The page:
Adding Keybinds to your Python App

Keyboard shortcuts make your app an attractive and powerful tool to users

Today, many of the desktop applications we write are designed to live in the background or in the desktop tray. They may be useful to have persistently running, providing utility for the user in the background. Keyboard Shortcuts can provide a convenient way for the user to interact with these app without opening them or interacting with them directly.

Python, being a higher level language, doesn’t have a great way to intercept keypresses, especially if the application in question isn’t in user focus. The only real solution is pyHook, or so I thought, until I found out that it has a horrible bug, crashing the entire program. Luckily, there’s a fork that fixes the problem for Python 3, aptly named pyHook3.

pyHook3 was a little involved to install. Using the standard pip install PyHook3 yields some cryptic errors, and you have to end up moving some compiler binaries into your Python folder. I’m sure I was probably missing some dependencies in the first place, but that might be a personal installation problem.

On to the meat-and-potatoes. Once pyHook is installed, it’s time to integrate into your app. Integration can be broken down into 2 parts.

  1. The user should be able to input custom keybinds into some sort of settings inteface. This is almost non-negotiable, since keybinds should be context-free, and your Python application might be fighting for keyboard real-estate with other apps. Take the easy way out and let the user assign them.

  2. The application should be listening for keypresses continuously in the background, and should execute the corresponding code immediately upon the keybind being input.

The following class should provide a framework that works for both of these cases.

import logging
from PyHook3 import HookManager
from PyHook3.HookManager import HookConstants

class Keystroke_Watcher:
    def __init__(self, master, sticky=False):
        self.logger = logging.getLogger( + '.Keystroke_Watcher') = HookManager() = self.on_key_down = self.on_key_up
        self.function_map = {}
        self.keys_held = set()
        self.sticky = sticky

The core of this class is the HookManager(). This is the PyHook3 class that will be Listening and making Event Callbacks. We register 2 callbacks, KeyDown and KeyUp, which will be called every time their respective event occurs.

function_map will contain a list of callback functions, and the dictionary-keys are the specific keypresses. This is how our “bindings” actually bound to the function. We will show how these functions are added and called later on.

keys_held holds a list of the key objects being held. If sticky is True, KeyUp will not clear the set, meaning the class holds a history of the unique buttons pressed. This is how the user will input their keybindings into a settings menu.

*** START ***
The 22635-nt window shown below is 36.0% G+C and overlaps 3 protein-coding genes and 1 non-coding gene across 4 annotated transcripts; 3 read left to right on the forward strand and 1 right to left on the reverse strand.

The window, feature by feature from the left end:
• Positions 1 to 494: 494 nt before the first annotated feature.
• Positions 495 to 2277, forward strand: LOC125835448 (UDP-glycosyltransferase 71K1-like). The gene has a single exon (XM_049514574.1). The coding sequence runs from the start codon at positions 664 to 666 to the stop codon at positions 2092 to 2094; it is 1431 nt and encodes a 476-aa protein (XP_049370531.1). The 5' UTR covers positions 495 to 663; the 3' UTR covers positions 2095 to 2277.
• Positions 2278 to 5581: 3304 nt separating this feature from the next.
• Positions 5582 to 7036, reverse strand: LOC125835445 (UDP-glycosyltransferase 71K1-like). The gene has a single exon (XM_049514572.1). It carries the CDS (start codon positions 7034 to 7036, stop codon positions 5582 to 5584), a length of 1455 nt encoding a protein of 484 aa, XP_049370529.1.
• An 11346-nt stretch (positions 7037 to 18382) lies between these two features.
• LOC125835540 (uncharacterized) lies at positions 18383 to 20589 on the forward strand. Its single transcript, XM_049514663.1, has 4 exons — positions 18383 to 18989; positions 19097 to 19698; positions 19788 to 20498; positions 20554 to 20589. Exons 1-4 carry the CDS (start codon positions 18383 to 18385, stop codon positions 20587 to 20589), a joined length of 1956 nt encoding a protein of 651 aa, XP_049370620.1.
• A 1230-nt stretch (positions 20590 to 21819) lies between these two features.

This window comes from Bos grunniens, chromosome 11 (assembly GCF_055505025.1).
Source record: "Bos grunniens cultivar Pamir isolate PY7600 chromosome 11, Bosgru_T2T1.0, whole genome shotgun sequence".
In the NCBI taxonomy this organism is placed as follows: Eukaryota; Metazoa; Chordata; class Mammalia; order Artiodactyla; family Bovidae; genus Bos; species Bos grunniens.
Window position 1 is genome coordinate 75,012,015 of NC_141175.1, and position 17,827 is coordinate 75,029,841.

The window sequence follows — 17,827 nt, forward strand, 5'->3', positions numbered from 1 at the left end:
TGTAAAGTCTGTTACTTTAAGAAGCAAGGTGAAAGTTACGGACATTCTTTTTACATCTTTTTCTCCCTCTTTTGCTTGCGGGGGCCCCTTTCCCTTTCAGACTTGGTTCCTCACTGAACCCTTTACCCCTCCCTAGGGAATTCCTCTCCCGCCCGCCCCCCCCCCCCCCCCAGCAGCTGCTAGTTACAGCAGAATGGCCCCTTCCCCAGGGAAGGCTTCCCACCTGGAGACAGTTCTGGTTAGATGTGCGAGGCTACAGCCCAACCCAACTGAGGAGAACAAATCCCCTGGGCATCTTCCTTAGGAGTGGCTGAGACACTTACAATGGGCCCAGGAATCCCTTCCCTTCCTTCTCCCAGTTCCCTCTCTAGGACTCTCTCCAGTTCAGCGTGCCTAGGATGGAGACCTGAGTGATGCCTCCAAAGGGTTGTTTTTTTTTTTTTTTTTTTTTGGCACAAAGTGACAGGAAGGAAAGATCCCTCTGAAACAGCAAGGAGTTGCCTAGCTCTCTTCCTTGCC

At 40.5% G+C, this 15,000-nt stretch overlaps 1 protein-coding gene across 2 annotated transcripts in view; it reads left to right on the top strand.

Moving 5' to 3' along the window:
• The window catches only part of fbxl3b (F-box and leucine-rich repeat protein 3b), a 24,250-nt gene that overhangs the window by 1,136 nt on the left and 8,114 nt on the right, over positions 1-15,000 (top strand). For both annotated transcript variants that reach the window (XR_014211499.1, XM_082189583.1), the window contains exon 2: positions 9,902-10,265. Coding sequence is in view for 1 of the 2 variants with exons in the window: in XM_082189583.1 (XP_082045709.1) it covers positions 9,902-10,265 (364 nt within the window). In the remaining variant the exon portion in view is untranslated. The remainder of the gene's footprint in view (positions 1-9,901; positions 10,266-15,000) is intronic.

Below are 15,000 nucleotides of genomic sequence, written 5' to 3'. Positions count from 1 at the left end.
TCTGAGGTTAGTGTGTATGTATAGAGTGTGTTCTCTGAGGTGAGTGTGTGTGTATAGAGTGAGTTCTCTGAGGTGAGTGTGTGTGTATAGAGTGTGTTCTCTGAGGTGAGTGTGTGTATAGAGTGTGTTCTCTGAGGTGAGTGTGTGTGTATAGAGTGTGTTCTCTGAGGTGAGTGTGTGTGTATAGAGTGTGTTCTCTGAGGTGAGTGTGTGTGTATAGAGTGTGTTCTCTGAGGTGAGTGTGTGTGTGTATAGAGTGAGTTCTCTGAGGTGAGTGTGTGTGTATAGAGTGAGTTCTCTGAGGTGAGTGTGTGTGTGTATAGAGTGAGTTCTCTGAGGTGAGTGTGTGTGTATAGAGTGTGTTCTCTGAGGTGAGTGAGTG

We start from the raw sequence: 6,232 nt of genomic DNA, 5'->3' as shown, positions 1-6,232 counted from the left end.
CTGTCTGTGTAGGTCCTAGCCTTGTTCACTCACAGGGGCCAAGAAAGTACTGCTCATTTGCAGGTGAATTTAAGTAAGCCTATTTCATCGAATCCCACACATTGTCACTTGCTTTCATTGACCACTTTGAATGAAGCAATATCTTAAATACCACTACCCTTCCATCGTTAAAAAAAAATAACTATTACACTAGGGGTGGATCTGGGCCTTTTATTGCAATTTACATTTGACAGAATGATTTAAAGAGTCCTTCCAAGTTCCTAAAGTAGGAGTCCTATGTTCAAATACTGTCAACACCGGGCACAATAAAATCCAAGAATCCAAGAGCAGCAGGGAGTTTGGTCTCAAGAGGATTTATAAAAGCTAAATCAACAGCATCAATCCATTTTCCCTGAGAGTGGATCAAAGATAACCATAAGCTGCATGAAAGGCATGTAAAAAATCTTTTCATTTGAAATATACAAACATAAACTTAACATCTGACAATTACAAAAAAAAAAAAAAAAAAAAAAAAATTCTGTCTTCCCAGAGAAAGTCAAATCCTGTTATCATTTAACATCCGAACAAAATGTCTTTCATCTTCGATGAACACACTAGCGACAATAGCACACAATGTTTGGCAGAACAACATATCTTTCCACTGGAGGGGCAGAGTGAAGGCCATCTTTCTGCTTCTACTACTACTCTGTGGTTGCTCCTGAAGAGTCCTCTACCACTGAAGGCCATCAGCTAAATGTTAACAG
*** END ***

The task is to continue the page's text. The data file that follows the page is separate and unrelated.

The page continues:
Finally, we start by “hooking” the keyboard with It is important we remember to unhook the keyboard later on, or else the listener will keep listening and launching callbacks. It’s also important to only “hook” the keyboard in a non-blocking thread, as sometimes these blocking-calls will interrupt normal keyboard I/O.

    def register_function(self, key_combo, function):
        self.function_map[key_combo.lower()] = function
            "Registered function <{}> to keycombo <{}>.".format(function.__name__, key_combo.lower()))

    def unregister_function(self, key_combo):
            "Unregistered function <{}> at keycombo <{}>".format(self.function_map[key_combo.lower()].__name__,
        del self.function_map[key_combo.lower()]
    def get_key_combo_code(self):
        return '+'.join([HookConstants.IDToName(key) for key in self.keys_held])
    def on_key_down(self, event):
            return True

    def on_key_up(self, event):
        keycombo = self.get_key_combo_code().lower()
            if keycombo in self.function_map.keys():
                    "Shortcut <{}> pressed. Calling function <{}>.".format(keycombo,
            if not self.sticky:
            return True

Here is the main functionality of the class. We can see the first two functions are simple setter/getter functions for adding callbacks to the keybinds. key_combos are simple strings constructed by the get_key_combo_code function, which simply returns a + separated list of key names. For example, holding the Left Control Button and “a” would yield lcontrol+a.

In on_key_down, we just add the key’s ID number to the set of keys. on_key_up is where the magic happens. If the keycombo is found to be registered to a callback, the corresponding function is executed by calling self.function_map[keycombo](). Then, if the listener is not sticky, the keys are removed from the set to reflect the new state of the keyboard.

    def shutdown(self):

    def restart(self):
        self.keys_held = set()

Being able to stop and restart the listener is key for preventing race-conditions and other unwanted side-effects. You will most likely want 2 Keyboard_Listeners in your project. The first set to sticky, allowing initial binding, and the other non-sticky to listen for the actual presses.

This is just the boilerplate of what a keylistener should look like in Python 3. This class can be easily extended to accept arguments for the keybound functions. However, the bare utility it provides will work out-of-the-box for almost any project.

Written on June 2, 2018